El Camino Real
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An old aid climb called Fair Weather Friends (5.9 A3), this is now an incredible free pitch, with technical, strenuous finger crack climbing, stemming and liebacking.
Start below the large dihedral of Howling at the Wind, climb moderate rock to the base of the outrageous overhanging crack in the right wall, and climb it. This requires fiddling with gear at the start of the hard part, then sustained and devious climbing all the way to the anchor. It is some of the best hard rock Lumpy has to offer. Continue with Corner Pump Station, one of the best 5.11 pitches at Lumpy, or rap.
A 3 or 4" piece in the corner, some wireds or RPs to get started, then mixed bolts and wireds and TCUs. Belay from 2 bolts. 60m rope rap requires a bit of moderate downclimbing.
Cody Scarpella sends.... This was his first trip t...
|Comments on El Camino Real
Jul 5, 2010
rating: 5.12d 7c 28 IX E6 6b
Are there still bolts on this pitch, as indicated in the guidebook and as it appears in the photo? I checked it out from the base on 7/3/10 and couldn't see any fixed metal up there other than the anchor, though the route was in full sun. If the two or three bolts are gone, is it scary spicy now or what? Does the pitch need gear more specialized than regular cams and RPs?
From: Fort Collins
Sep 7, 2010
This is a sport pitch. Once you step into the layback, all you need are draws and maybe a yellow TCU right before the anchor. There are 3 bolts and maybe 5(?) fixed stoppers.
|By Scott Bennett|
Apr 25, 2012
Super nice route, looks great, and climbs even better!
As Dusty said, it's currently a clip up (5 fixed wires, 3 bolts). No need for gear fiddling to add to your pump!
I wonder about the history? Were the bolts added during the aid FA? or placed for free attempts? Seems like there's plenty of good gear there....
Just to be clear, I happily clipped all the fixed gear and bolts and still didn't send. I'm not advocating removing any bolts.
But if anyone is looking for a fully rad trad onsight oppurtunity, they might enlist a friend to clean out some of the fixed wires and maybe have a go at this beast; ground-up, placing gear.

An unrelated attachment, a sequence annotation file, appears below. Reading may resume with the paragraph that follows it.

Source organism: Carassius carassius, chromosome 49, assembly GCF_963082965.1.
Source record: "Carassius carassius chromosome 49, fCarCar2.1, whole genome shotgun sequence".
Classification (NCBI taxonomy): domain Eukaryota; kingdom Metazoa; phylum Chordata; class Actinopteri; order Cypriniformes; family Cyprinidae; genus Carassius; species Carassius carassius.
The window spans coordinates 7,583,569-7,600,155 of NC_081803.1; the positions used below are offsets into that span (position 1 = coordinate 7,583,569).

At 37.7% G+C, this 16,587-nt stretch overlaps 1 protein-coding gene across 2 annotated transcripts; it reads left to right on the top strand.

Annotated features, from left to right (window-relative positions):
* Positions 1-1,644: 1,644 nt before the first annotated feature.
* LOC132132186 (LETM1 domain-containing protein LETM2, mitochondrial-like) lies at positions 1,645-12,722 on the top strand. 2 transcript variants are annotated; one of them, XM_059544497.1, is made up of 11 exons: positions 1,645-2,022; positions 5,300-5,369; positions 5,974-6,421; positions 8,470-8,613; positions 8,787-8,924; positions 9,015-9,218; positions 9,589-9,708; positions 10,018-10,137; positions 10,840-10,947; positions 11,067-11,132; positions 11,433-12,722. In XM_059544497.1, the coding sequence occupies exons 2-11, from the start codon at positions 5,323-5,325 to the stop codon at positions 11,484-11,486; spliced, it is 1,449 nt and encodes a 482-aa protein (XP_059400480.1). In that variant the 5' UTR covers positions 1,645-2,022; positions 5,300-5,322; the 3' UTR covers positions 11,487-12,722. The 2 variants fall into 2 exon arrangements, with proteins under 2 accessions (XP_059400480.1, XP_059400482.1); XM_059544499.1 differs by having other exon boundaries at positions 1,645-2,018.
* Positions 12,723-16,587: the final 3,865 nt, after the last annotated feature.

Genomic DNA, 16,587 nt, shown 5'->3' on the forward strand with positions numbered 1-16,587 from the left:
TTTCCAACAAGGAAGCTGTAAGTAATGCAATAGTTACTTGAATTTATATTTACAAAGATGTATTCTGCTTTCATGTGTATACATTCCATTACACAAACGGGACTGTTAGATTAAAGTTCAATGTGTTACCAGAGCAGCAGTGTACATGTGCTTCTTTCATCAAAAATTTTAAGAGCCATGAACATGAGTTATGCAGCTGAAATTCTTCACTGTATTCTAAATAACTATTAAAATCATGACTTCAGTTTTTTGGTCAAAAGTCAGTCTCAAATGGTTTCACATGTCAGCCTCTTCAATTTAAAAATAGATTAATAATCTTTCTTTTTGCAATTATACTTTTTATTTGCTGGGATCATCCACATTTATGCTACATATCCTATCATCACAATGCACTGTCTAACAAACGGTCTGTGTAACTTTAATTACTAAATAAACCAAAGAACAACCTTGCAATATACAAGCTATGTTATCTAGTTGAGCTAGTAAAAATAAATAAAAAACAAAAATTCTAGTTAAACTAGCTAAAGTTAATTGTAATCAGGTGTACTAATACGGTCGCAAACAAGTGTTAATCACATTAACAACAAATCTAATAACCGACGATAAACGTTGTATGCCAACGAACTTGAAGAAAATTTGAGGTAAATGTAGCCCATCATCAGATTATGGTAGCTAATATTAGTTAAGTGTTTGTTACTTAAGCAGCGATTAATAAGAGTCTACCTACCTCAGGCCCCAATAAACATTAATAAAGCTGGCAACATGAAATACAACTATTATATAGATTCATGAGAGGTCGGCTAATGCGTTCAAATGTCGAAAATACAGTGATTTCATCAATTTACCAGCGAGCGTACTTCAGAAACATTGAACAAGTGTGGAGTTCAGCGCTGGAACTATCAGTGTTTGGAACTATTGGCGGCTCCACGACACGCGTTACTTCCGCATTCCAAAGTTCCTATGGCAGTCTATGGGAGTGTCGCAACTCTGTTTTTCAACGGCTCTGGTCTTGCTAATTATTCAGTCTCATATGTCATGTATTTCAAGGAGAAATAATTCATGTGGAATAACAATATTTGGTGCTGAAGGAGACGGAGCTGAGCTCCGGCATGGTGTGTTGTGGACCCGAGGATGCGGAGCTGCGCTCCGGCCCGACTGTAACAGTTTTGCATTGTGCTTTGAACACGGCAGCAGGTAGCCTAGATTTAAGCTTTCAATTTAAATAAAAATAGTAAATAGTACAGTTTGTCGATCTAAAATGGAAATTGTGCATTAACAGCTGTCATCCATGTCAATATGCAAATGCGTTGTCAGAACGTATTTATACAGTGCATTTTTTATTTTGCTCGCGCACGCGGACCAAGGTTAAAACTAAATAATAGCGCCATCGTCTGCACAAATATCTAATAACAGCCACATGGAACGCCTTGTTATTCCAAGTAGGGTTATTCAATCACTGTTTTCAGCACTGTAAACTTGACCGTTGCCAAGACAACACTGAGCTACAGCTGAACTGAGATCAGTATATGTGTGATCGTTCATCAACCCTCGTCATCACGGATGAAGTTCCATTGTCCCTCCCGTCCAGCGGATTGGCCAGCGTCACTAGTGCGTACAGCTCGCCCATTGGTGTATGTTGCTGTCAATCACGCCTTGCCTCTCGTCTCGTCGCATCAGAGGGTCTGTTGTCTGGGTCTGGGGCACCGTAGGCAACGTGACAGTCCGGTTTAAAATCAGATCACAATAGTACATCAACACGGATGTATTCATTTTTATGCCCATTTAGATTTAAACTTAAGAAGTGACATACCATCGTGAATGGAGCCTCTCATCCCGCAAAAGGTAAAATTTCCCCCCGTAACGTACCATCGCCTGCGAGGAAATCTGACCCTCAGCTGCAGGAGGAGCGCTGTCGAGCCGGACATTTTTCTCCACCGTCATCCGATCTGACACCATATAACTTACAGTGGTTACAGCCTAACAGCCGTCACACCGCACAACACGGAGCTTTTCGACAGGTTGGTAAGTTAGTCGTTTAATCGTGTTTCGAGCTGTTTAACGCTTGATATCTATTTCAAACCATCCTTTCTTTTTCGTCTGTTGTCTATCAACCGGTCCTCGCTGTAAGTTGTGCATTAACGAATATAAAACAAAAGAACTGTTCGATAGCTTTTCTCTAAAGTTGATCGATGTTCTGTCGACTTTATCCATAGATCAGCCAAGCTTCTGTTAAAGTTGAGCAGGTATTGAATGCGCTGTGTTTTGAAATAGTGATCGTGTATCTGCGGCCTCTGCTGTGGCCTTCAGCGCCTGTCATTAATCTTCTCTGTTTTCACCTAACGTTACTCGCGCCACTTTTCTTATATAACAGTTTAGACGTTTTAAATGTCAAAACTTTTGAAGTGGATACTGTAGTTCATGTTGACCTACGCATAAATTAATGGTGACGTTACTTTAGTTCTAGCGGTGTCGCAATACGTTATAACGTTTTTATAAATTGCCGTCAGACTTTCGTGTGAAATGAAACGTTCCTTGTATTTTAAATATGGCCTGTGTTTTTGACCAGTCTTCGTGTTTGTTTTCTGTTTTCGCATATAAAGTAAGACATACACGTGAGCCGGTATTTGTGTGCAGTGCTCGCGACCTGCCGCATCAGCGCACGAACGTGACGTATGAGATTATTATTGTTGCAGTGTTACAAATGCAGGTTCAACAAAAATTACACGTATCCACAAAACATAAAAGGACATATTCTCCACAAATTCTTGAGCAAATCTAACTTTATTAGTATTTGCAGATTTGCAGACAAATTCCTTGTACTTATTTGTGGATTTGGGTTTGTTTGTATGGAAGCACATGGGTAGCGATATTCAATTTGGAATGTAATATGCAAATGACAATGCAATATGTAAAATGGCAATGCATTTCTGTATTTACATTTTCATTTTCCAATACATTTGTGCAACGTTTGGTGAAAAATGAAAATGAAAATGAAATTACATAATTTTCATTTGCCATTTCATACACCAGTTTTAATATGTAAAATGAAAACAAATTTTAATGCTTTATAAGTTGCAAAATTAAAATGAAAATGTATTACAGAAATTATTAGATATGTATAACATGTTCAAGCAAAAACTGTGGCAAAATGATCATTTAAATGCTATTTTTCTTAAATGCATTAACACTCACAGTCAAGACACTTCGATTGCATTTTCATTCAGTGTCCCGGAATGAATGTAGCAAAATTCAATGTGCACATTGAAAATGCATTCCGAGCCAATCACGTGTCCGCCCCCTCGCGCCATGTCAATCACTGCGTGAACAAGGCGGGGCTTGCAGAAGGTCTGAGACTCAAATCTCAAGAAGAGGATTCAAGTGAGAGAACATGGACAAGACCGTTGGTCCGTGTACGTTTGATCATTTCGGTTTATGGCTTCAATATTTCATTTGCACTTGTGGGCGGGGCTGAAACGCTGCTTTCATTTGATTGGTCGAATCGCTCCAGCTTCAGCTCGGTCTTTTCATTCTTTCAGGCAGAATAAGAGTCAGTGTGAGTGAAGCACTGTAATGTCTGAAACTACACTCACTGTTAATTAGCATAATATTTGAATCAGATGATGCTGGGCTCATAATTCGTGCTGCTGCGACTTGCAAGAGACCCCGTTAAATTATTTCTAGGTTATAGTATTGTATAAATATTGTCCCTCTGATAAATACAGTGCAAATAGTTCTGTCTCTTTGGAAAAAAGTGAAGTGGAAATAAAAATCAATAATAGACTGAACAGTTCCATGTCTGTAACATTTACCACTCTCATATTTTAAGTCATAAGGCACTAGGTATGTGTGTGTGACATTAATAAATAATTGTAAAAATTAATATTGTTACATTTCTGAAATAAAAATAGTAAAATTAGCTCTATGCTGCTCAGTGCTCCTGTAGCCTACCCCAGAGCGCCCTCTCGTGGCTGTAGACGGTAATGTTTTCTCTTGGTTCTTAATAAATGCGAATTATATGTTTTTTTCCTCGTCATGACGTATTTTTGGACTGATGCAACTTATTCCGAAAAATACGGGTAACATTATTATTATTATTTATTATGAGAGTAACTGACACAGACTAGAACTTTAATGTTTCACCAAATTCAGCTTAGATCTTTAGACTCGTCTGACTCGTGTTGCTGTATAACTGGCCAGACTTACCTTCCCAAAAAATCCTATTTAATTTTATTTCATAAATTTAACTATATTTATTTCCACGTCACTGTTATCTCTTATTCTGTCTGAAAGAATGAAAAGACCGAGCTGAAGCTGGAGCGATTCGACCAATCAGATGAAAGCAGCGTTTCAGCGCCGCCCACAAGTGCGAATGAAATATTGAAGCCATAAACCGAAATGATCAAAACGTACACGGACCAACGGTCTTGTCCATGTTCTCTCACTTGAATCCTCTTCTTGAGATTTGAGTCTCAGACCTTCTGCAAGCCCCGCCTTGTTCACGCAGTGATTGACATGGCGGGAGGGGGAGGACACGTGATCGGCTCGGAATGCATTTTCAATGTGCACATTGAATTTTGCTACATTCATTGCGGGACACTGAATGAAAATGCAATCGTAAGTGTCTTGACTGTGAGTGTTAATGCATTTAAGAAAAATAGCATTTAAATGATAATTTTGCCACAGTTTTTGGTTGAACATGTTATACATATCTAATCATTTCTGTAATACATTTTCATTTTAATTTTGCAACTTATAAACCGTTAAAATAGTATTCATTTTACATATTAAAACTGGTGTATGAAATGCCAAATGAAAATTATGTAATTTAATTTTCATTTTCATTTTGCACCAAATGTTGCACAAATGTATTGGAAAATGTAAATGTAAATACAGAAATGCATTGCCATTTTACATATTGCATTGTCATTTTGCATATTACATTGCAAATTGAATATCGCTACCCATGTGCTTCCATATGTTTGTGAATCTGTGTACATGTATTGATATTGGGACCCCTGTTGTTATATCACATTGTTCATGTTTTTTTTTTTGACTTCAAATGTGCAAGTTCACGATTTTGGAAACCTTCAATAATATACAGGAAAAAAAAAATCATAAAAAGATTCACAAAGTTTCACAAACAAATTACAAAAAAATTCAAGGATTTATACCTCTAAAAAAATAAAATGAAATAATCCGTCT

|By Bernard Gillett|
Apr 26, 2012
Hi Scott—the bolts were added after the aid ascent. It used to be an A3 pitch, the first pitch of an old aid route called Fair Weather Friends done in 1980 by Bob Bradley and Aaron Walters. I became interested in a free attempt in 1992, and led the route on aid to some fixed gear on Corner Pump Station, which is the 2nd pitch of Fair Weather Friends done free; we rappelled from there. We placed (and cleaned) a few pins on the aid ascent (KBs and LAs), and encountered one fixed pin, a solid LA.
Convinced it may go free, I returned a few days later and top roped it, hanging all over the place, and assessing gear placements along the way. I knew I wouldn't be willing to free climb past the A3 sections on lead attempts—this was the hardest pitch I had ever attempted up to that time, and the gear through those sections didn't look good to me—so I placed the three bolts you saw on your ascent on my next visit, and I also placed the rappel bolts on the little stance ten feet below Corner Pump Station. I left one fixed wire at the very base of the crack, a #3 Rock that was tricky to slot into the best placement. I think I also left another fixed wire about 10 feet higher; if I remember correctly, I was worried about hitting the slab below while fiddling in that wire, so I left it fixed.
After several visits over 2-3 weeks, I finally redpointed the route (two weeks before my wedding), placing all the remaining gear on lead, which amounted to a half-dozen wires and hexes, plus the pieces I used to reach the base of the crack. I believe the fixed LA that was there on my ascent has since fallen out.
I agree with you that an ascent without using the bolts would be pretty cool. I'm thinking you'd have to risk some bigger lobs through the technical crux (first two bolts)—could be wrong, but I'm not seeing bomber placements through that section in my mind's eye. Perhaps some of the gear available today would make it more reasonable.
Hope you redpoint it next go; the last moves to the anchor shut me down on the two attempts prior to my successful bid (monster pump that rendered my arms useless).
|By Scott Bennett|
Apr 28, 2012
Hey Bernard! Thanks for the great history and great job on the ascent, not to mention all your super-useful guidebooks!
It sure is one pumpy pitch. When I was there, my friend Cody fell just at the last hard move on his second attempt, saying he just couldn't hold the core tension anymore. It must have been heartbreaking to fall there twice, I'm glad you had the persistence to finish it off.
I would be really interested in going back and checking the gear, or maybe getting some local hard-person stoked on a ground up trad attempt. It would be impressive to see such an awesome pitch climbed in that style.
Jun 17, 2013
rating: 5.12d 7c 28 IX E6 6b
HEADS UP: if you are counting on all the fixed wires being there, they are not. The fourth "fixed" wire before the first bolt fell out as I pulled up slack to clip the bolt. The other wires looked about as OK as fixed mank can look. This thing would be so much harder and scarier without the bolts. I, for one, appreciated them. As for the wires, I might prefer placing my own, so I know what I'm clipping instead of having time bombs occupying the key placements. That said, the first fixed piece that protects the moves into the crack off the slab is very nice, since it would be a blind placement in a weird pod above your head otherwise.